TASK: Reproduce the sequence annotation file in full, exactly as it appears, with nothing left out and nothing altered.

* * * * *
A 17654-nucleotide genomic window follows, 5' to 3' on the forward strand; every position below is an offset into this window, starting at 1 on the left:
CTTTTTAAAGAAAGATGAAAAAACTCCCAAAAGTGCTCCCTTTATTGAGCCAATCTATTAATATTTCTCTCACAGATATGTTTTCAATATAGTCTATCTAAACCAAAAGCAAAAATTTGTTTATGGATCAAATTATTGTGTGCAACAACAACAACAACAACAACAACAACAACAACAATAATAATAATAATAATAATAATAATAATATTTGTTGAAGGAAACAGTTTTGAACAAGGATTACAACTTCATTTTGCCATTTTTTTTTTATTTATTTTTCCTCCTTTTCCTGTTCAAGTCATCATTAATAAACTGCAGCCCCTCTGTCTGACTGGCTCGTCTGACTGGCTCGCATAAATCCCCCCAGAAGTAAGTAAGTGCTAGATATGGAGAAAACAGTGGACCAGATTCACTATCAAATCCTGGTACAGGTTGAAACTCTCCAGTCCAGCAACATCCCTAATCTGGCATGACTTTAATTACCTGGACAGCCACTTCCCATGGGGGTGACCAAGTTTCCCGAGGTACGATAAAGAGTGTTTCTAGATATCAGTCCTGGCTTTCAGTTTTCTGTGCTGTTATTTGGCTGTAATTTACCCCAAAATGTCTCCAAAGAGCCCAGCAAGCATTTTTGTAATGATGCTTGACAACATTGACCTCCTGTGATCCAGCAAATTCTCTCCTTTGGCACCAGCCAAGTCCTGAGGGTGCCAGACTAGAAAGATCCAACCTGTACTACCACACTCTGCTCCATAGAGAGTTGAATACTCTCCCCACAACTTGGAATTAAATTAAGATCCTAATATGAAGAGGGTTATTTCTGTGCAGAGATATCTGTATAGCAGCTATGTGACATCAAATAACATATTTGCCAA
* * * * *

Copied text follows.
A 17654-nucleotide genomic window follows, 5' to 3' on the forward strand; every position below is an offset into this window, starting at 1 on the left:
CTTTTTAAAGAAAGATGAAAAAACTCCCAAAAGTGCTCCCTTTATTGAGCCAATCTATTAATATTTCTCTCACAGATATGTTTTCAATATAGTCTATCTAAACCAAAAGCAAAAATTTGTTTATGGATCAAATTATTGTGTGCAACAACAACAACAACAACAACAACAACAACAACAATAATAATAATAATAATAATAATAATAATATTTGTTGAAGGAAACAGTTTTGAACAAGGATTACAACTTCATTTTGCCATTTTTTTTTTATTTATTTTTCCTCCTTTTCCTGTTCAAGTCATCATTAATAAACTGCAGCCCCTCTGTCTGACTGGCTCGTCTGACTGGCTCGCATAAATCCCCCCAGAAGTAAGTAAGTGCTAGATATGGAGAAAACAGTGGACCAGATTCACTATCAAATCCTGGTACAGGTTGAAACTCTCCAGTCCAGCAACATCCCTAATCTGGCATGACTTTAATTACCTGGACAGCCACTTCCCATGGGGGTGACCAAGTTTCCCGAGGTACGATAAAGAGTGTTTCTAGATATCAGTCCTGGCTTTCAGTTTTCTGTGCTGTTATTTGGCTGTAATTTACCCCAAAATGTCTCCAAAGAGCCCAGCAAGCATTTTTGTAATGATGCTTGACAACATTGACCTCCTGTGATCCAGCAAATTCTCTCCTTTGGCACCAGCCAAGTCCTGAGGGTGCCAGACTAGAAAGATCCAACCTGTACTACCACACTCTGCTCCATAGAGAGTTGAATACTCTCCCCACAACTTGGAATTAAATTAAGATCCTAATATGAAGAGGGTTATTTCTGTGCAGAGATATCTGTATAGCAGCTATGTGACATCAAATAACATATTTGCCAA